I'm training ML models from SKLearn in Python, and sometimes need to export them as text (as mathematical equations).

When doing linear regression it is fairly simple: I take the target's name (T), the coefficients (C1...Cn), the intercept (C0), and the features' names (A1...An) to construct a string in the form:

T = C0 + C1A1 + C2A2 + ... + CnAn

I'm not sure, however, about my implementation for classification algorithms.

For example, let's say I have a Logistic Regression classifier trained to use n features (A1, ..., An) to classify between m classes (T1, ..., Tm).

If I understand correctly, I can take the coefficients and intercepts from the classifier (Cij, with i=1,2,..,m and j=0,1,...,n) to write the following set:

f(T1) = C10 + C11A1 + C12A2 + ... + C1nAn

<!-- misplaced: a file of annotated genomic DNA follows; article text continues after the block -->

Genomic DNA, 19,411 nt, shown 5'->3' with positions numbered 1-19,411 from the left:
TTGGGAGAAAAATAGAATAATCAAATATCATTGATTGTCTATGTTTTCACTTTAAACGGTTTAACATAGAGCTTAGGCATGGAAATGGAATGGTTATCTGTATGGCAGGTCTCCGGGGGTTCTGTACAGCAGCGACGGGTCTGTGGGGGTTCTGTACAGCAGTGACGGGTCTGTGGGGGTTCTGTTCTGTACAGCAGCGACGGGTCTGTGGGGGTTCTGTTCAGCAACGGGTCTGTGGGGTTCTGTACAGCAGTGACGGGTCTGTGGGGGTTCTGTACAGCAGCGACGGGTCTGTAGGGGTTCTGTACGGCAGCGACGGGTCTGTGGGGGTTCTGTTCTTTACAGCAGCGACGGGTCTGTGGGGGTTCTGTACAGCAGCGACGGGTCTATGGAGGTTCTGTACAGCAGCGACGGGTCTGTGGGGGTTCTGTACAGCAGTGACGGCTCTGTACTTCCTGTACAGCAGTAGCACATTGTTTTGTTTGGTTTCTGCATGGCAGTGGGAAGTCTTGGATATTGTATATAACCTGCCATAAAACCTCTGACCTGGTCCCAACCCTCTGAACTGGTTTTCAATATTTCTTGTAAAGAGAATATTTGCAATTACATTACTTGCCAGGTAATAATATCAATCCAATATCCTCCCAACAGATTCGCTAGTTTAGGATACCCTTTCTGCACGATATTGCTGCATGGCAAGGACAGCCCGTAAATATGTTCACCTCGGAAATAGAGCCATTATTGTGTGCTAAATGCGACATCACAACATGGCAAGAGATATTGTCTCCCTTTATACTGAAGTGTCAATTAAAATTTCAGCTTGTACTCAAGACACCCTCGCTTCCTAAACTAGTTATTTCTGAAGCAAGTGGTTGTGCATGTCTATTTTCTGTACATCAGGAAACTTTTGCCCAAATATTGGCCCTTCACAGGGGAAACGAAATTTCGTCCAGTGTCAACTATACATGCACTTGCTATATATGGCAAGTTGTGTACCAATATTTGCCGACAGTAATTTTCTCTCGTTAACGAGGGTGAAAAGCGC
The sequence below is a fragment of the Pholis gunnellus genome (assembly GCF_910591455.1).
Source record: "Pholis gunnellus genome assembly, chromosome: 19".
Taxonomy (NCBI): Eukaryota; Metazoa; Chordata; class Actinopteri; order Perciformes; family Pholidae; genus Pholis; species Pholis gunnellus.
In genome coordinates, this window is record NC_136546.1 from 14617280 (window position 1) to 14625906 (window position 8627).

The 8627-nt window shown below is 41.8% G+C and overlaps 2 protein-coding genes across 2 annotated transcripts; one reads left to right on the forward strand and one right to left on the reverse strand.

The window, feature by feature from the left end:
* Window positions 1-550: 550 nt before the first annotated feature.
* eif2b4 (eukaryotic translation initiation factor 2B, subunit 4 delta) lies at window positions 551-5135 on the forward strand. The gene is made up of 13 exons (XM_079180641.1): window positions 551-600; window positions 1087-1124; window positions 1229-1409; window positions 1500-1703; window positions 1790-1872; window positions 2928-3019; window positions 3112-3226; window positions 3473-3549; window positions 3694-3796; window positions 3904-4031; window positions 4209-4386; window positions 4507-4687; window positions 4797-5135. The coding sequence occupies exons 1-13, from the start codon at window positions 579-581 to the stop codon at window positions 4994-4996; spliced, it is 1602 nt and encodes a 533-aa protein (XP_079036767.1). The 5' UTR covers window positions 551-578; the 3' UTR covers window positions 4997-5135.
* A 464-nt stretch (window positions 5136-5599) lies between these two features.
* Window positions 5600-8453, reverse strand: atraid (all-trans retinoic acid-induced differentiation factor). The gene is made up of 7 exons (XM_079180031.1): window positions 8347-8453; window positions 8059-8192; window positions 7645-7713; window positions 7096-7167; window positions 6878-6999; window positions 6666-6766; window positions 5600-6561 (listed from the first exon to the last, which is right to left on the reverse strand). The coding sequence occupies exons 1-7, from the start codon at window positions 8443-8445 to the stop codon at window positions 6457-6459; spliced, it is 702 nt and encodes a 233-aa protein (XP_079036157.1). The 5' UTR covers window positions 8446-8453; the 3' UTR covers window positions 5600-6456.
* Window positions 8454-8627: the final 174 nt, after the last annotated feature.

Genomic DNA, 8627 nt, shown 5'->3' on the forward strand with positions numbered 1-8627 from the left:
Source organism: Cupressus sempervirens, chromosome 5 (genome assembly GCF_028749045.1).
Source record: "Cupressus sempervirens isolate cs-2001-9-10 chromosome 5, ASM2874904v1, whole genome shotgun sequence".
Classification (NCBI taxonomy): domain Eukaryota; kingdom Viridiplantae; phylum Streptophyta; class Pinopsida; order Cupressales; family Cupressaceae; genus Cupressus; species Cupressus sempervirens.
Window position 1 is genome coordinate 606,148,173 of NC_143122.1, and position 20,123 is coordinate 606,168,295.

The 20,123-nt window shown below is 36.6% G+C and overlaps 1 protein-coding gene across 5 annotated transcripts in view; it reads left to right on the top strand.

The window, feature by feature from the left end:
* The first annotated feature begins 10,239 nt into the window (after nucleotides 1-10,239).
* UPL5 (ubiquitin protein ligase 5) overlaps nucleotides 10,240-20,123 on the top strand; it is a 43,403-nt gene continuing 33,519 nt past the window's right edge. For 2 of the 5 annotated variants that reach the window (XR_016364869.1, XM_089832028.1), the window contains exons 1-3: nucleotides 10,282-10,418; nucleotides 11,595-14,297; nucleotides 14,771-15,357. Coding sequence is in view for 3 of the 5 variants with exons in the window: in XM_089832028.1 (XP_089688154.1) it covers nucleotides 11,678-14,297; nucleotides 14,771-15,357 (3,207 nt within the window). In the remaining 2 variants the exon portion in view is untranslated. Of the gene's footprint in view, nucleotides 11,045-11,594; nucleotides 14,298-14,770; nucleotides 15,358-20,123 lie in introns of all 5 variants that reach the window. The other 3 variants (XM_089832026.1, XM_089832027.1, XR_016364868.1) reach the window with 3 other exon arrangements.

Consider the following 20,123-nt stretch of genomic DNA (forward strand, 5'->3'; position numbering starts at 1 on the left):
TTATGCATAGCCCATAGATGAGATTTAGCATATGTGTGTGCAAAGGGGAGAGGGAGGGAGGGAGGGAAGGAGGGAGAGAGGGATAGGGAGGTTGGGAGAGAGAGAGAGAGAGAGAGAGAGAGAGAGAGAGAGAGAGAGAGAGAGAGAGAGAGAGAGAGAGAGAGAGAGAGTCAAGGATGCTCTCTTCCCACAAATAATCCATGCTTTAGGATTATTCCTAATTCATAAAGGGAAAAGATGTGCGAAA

f(Tm) = Cm0 + Cm1A1 + Cm2A2 + ... + CmnAn

Than the class to be picked is the one whose function yields the largest number.

Is this formulation correct?

  • Add to that the logistic function (sigmoid). Check the source of LogisticRegression in sklearn. – Vivek Kumar Aug 22 '18 at 5:30
  • I did. It looks like it just picks the class with the highest score, with scores being the dot product of the coefficients and X plus the intercepts. What am I missing? Where does the logistic function comes into play? I guess it's only relevant when using a non default solver? (the default being liblinear) – shayelk Aug 22 '18 at 7:12
  • 1
    Yes. Upon further inspection of source code, you are correct about predict(). It chooses the class with max value. The sigmoid is only used calculating probabilities in a binary classification or when multi-class='ovr'. It doesnt depend on the solver though. – Vivek Kumar Aug 22 '18 at 8:10
  • I was first thinking that it would call predict_proba() which as described above uses the logistic function and then the class with highest probability is chosen. Most examples and implementations of LR follow this approach. But thats not the case with scikit. – Vivek Kumar Aug 22 '18 at 8:11

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